Smith and Wickenhauser take the 17th Annual Grand Traverse title

Mother Nature forces reverse

Mother Nature won the battle but Brian Smith and Bryan Wickenhauser won the war crossing the finish line in 7 hours, 53 minutes and 1 second to win the 17th Annual GORE-TEX Elk Mountains Grand Traverse.
Pat O’Neill and Rebecca Dussault placed fourth overall to take the coed title with a time of 8:46:44 and Stevie Kremer and Jari Kirkland won the women’s title in a time of 9:42:22.
Three days before the race, things were looking as good as possible for the race to Aspen. Then Mother Nature roared, as she often does, at the most inopportune time. A storm hit the Central Mountains of Colorado starting Wednesday night, dropping over 20 inches of snow on the course.
The initial burst had race co-director Bryan Wickenhauser and Crested Butte Professional Ski Patrol race liaison Eric “H” Baumm busting the maps out to formulate Plan B.
The new snow, plus sustained winds, made it impossible to send the teams to Aspen safely, and forced race organizers to make the call on Friday at 1 p.m. to switch to Plan B—Reverse. It was only the third time in the 17-year history of the race they’ve had to make the call to turn it around at the Friends Hut.
Wickenhauser, who also doubles as race co-director, broke the news of the reverse format to a packed room at the racer meeting.
“They [the snow safety team] saw 24 inches of snow total and cornices grew to between eight to ten feet on Star Pass,” explained Wickenhauser. “Ninety percent of the course is off-piste so help is a long, long, long way away.”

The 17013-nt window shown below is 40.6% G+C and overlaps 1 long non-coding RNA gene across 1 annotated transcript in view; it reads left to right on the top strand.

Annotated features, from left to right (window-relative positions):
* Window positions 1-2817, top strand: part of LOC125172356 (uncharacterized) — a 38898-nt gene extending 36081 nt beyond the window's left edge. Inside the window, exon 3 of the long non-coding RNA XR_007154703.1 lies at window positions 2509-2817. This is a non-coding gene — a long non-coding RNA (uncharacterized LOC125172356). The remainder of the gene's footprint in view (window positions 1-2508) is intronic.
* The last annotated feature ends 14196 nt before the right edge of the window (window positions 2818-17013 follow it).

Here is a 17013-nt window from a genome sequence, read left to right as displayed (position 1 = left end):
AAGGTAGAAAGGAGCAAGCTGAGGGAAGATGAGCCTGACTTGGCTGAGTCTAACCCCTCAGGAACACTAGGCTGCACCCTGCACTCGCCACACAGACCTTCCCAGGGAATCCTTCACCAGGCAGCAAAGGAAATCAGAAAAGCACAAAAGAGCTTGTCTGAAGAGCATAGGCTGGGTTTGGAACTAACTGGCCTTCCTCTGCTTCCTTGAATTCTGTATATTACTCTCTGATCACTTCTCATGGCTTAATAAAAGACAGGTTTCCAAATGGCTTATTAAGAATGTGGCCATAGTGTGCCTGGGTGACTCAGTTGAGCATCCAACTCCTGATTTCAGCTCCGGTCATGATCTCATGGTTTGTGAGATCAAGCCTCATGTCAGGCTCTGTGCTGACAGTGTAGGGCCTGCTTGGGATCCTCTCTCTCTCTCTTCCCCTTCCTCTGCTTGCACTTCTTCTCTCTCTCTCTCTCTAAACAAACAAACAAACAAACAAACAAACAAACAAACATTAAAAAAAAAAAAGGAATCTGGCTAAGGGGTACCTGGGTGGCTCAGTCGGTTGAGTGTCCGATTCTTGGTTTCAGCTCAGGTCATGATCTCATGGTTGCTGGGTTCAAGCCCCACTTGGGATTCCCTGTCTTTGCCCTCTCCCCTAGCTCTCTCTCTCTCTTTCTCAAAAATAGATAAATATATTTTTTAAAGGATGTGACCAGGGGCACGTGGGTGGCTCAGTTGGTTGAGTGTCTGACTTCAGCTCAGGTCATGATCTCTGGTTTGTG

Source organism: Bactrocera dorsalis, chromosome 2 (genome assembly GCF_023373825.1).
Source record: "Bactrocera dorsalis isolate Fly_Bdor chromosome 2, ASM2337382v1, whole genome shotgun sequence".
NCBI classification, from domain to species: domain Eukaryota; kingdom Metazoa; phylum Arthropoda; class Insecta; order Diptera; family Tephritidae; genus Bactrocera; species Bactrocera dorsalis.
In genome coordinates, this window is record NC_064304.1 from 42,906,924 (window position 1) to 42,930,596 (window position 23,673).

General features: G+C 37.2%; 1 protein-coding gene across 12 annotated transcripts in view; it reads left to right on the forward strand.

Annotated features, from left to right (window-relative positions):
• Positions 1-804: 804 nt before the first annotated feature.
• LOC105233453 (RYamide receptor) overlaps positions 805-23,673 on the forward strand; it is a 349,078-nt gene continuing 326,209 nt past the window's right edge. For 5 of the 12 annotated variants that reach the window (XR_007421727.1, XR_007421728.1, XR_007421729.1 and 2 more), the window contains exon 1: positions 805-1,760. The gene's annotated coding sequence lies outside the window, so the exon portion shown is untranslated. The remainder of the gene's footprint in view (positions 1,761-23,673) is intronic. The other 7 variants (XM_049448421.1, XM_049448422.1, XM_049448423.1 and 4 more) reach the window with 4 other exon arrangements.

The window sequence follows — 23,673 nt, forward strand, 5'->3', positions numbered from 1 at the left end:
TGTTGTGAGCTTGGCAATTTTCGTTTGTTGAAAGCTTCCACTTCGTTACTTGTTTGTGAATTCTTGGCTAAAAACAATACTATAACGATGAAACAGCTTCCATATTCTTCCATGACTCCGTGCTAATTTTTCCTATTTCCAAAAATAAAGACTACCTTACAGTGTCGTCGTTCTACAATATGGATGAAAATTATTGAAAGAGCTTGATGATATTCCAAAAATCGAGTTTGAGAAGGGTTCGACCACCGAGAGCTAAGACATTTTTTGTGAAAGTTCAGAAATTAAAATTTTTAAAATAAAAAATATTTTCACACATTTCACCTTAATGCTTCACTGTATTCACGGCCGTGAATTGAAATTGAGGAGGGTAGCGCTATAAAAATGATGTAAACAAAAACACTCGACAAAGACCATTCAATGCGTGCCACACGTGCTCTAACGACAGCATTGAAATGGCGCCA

Baumm then took the microphone to add some wise words for the room of disappointed teams.
“It’s not about the destination, it’s the journey,” said Baumm.
While a reverse may connote easier, this year’s course was far from that with race organizers and course setters opting for a route that equaled, if not exceeded, the mileage and vertical relief of the course to Aspen.
Wickenhauser explained that the course would be similar to the reverse course four years ago, but when the trail breaking crew was done with their job, there were a couple of not-so-subtle nuances thrown in. For starters, rather than turn around at the Friends Hut, the course continued up higher into the basin above the Friends Hut.
“You just kept seeing more glow sticks continuing up,” says Wickenhauser. “That added an extra 30 to 45 minutes.”
“I didn’t expect we going up that high above Friends Hut,” adds Smith. “It was a mental blow.”
In addition, after the descent from the Friends Hut, the course typically follows the Farris Creek drainage on the way out of the valley. This year, course setters decided to take teams to the top of Strand Hill before letting them drop back down to Ambush Ranch checkpoint.
“That added another 30 to 45 minutes again,” says Wickenhauser. “The expectation was that it was going to be a lot shorter, but there was extra vertical thrown in here and there.”
As a result, when teams were finishing up throughout the day on Saturday from the winners to the back of the pack, one word dominated the conversation: “Blown.”